The brother sister duo's school had started. They had enrolments, teachers and a sufficient temporary premises. Construction of a permanent building was being planned. It all seemed to be under control, and yet there was one person who saw through the calm. She understood that the sister needed someone trustworthy to shoulder the day to day responsibilities; someone who was truly dedicated to the cause and someone who could contribute to furthering the vision that is the foundation of the school. And so Shabri, as I would like to call her, volunteered her services. This is her story.
She got married as soon as she was of marriageable age. That she wanted to work and not enter matrimony was not understood by her parents. Not the one to cause friction when there could be other potential options, she agreed to get married. But with the one who now was her better half, she had a candid conversation. Not that home and family were less important but her desire to teach was strong and she requested his understanding. Her passion and honesty were easily understood and so he truly became the man behind a woman's dreams.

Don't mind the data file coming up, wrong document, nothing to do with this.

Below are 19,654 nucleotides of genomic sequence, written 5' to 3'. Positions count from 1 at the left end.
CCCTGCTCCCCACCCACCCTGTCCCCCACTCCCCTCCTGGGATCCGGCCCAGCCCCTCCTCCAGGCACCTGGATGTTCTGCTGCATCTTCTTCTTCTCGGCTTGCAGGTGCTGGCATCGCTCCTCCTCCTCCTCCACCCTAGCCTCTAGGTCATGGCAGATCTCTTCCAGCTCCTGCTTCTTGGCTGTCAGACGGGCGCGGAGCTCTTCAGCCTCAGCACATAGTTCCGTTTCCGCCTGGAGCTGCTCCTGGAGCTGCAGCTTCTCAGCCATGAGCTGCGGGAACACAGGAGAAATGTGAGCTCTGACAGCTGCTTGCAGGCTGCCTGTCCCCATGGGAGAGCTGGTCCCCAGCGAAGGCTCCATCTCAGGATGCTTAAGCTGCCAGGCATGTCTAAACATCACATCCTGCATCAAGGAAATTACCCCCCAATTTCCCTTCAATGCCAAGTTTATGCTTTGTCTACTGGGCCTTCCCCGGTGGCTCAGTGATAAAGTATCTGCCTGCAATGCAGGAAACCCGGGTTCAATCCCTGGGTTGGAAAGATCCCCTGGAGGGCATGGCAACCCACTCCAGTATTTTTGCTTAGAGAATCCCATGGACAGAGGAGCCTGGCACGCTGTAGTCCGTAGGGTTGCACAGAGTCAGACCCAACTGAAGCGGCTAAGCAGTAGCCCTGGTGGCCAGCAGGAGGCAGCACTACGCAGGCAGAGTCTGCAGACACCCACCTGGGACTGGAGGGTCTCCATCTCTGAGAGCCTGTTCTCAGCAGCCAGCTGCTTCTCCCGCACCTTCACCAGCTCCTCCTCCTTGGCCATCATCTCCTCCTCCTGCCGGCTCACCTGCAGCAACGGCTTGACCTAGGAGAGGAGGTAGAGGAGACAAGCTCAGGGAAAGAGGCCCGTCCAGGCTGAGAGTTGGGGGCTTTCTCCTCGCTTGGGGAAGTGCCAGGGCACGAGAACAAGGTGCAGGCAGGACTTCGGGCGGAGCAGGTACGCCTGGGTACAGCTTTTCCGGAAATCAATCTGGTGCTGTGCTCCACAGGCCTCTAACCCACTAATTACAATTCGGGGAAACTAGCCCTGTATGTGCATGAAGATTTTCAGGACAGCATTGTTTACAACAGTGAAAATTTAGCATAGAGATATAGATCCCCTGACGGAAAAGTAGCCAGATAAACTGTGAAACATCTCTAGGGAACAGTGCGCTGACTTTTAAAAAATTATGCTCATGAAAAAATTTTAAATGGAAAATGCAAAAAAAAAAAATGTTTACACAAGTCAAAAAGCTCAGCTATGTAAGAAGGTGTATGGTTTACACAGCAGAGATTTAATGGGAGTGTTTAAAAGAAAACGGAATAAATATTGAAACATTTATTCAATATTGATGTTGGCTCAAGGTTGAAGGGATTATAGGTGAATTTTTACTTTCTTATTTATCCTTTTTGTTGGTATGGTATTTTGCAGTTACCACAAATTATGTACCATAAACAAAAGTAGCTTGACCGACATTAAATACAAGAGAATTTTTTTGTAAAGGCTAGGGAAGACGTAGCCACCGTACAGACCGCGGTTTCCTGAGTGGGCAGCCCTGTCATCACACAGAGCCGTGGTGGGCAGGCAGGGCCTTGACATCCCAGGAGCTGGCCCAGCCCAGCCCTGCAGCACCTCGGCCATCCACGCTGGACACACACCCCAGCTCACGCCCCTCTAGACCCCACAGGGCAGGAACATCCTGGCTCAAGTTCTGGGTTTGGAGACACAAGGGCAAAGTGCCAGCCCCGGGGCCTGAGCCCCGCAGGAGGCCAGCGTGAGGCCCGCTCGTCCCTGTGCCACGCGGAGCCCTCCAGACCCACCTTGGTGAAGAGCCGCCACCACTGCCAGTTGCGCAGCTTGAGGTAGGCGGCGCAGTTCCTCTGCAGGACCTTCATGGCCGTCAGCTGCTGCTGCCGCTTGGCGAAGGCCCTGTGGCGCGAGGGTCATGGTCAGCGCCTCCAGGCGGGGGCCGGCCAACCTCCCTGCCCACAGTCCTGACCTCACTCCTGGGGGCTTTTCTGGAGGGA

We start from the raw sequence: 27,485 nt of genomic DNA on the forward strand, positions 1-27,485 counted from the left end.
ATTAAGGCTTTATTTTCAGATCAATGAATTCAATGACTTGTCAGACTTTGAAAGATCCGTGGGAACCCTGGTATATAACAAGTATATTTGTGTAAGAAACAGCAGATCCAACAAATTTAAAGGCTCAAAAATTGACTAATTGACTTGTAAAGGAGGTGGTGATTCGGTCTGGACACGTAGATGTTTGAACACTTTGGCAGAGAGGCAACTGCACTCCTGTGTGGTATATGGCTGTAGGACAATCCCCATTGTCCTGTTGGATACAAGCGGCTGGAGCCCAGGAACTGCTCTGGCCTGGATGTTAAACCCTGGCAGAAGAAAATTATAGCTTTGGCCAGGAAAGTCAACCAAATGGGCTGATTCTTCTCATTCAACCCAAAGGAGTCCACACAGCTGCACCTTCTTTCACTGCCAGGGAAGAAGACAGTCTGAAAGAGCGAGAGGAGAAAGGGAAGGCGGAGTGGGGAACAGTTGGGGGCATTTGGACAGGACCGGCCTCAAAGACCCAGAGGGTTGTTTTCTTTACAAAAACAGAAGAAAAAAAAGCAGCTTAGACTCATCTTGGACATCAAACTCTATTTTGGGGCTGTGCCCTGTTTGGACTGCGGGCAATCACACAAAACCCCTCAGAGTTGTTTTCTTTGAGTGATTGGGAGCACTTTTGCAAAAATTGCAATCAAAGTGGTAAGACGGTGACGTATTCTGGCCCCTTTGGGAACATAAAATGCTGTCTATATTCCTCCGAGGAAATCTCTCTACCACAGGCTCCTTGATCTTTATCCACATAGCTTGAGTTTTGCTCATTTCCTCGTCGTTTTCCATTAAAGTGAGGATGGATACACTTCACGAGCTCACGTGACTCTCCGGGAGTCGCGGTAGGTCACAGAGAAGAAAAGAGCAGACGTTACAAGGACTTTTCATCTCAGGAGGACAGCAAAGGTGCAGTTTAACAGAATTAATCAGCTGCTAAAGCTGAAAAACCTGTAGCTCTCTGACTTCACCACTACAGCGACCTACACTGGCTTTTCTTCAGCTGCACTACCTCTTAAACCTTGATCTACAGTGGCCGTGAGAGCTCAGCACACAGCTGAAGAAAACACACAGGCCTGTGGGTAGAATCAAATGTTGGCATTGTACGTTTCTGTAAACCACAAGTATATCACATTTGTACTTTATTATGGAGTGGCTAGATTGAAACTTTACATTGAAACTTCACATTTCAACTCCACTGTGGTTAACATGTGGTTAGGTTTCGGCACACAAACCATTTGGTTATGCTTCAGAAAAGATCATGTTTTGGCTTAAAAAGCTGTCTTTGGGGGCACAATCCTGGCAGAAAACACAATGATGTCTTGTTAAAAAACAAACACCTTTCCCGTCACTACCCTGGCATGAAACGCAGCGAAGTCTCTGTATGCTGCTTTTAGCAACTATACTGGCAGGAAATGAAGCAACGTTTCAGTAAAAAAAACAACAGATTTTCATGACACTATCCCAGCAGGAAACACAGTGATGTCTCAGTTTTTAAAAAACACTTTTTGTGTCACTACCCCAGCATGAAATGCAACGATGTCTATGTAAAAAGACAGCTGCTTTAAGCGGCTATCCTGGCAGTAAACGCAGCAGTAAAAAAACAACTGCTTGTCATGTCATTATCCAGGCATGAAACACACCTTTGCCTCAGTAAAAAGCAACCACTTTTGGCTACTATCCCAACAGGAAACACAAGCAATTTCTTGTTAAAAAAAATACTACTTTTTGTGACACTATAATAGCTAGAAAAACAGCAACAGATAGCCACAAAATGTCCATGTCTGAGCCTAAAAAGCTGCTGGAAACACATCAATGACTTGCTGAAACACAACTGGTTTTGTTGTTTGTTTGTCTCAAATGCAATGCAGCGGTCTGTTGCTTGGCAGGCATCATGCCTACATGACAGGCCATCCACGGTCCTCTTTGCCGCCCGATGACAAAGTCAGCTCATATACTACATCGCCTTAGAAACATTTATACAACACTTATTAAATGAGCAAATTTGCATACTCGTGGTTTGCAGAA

She completed her teacher training and started to teach. They had two children who were brought up in a disciplined and value oriented environment. Her career continued on its path and so did the family life. It was a simple and complete kin. The children grew up, got married and by this time she had become a principal. All of them were proud of her, but none of this is extraordinary. This is the story of a number of families in India.
The true test came in mid 2016 when she retired. According to the government norms, once an employee crosses 60 they have to make way for the younger generation. This is when the brother sister duo's school had also commenced it's first year and seeing her friend's needs, Shabri decided to offer her services as a teacher in the school along with doing all that she could in the women's home. She asked for nothing in return!